With all my busy editing and proofreading for content and book writers, I often have trouble finding the time to write myself (read: procrastinate). So, I’m currently following Nicole Dieker on Spark Notes as she has great tips to boost creative writing skills.
But how can we make ourselves heard with so much content out there in the digital world? Well, it certainly helps if the tone is solid, engaging and informative (check out Ewan’s great writing for how to make important issues humorous and engaging). I have proofread and edited for thousands of clients and it’s really easy to spot a good writer from a great writer (regardless of whether English is a writer’s native language).
So here is my top 10 list of what makes writing easy to read, enjoyable, and useful for others:
- Write on a topic you’re passionate about. That really comes through in the written word.
- Use simple words that are easy to understand. Don’t get too fancy or you will alienate some of your readers.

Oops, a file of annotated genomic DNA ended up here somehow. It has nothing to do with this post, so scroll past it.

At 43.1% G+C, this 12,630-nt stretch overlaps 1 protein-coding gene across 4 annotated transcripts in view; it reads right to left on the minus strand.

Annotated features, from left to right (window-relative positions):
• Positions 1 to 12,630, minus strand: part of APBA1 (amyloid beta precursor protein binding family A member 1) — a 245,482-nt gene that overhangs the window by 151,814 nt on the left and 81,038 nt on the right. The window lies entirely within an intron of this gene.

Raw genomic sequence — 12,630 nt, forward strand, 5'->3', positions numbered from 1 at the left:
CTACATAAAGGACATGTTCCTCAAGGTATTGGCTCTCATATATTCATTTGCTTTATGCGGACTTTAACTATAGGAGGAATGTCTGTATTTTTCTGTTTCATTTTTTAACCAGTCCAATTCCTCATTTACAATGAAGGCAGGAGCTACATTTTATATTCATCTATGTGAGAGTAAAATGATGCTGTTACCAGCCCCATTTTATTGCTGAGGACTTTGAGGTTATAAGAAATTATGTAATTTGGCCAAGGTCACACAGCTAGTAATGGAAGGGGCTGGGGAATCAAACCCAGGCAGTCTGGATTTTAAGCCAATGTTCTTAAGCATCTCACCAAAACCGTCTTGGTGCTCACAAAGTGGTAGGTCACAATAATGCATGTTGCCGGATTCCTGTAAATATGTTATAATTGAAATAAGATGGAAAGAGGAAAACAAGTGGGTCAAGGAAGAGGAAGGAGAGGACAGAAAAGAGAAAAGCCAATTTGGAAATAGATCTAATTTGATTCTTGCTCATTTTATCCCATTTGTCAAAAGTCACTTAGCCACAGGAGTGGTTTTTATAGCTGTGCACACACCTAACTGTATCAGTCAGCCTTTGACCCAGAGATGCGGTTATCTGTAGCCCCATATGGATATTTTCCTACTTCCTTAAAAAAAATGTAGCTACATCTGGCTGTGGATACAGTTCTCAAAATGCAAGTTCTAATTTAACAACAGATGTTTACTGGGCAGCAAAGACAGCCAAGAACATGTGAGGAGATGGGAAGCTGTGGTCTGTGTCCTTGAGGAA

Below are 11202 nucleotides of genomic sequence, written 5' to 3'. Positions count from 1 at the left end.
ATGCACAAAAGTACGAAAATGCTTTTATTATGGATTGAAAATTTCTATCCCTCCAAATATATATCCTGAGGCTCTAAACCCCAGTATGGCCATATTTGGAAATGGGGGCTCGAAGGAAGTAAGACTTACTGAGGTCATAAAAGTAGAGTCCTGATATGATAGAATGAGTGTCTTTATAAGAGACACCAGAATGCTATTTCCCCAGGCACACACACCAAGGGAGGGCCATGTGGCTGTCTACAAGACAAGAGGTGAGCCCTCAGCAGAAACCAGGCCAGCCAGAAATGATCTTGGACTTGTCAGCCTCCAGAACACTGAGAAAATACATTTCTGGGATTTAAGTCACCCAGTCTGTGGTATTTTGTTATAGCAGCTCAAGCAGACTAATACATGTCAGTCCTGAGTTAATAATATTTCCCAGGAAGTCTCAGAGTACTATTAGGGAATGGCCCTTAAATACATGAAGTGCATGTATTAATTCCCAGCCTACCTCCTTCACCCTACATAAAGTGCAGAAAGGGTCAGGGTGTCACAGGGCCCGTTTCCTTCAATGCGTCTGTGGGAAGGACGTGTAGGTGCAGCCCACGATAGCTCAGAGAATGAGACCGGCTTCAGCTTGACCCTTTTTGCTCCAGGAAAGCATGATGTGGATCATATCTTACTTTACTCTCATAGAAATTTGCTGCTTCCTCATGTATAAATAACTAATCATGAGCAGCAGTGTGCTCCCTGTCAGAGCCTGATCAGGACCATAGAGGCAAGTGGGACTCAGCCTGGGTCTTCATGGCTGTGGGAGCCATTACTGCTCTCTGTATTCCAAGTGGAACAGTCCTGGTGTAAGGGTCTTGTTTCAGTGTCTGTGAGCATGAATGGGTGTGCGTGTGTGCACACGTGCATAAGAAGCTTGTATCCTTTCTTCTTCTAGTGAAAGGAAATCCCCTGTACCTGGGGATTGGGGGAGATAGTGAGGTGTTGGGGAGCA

- Keep sentences short. No rambling necessary.
- Watch those apostrophes. It’s confusing if they’re misused; the poor little things.
- Keep your audience in mind with the tone of your writing: formal, fun, fantastical…
- Watch your punctuation; it’s a maker and breaker of all writing.
- Use your spell and grammar check, but beware, they do miss things.
- Ask someone to eyeball your work. It’s surprising what we all miss.
- Watch out for those sneaky similar sounding words (homophones); sounds right word, but is it??? See my post title for an example (write, right?)
- Keep your style consistent; do not switch between US and UK spelling; if you capitalise one word once, follow through.
When in doubt, that’s what an editor can help with. If you’re stuck on how to say something, we can help with that too. We’re not about just getting the scary red pen out; it’s a conversation between an editor and a writer so the writer’s work is the best it can be.
Like this post? Share away! If you have any comments, feel free to get writing.
Until next time,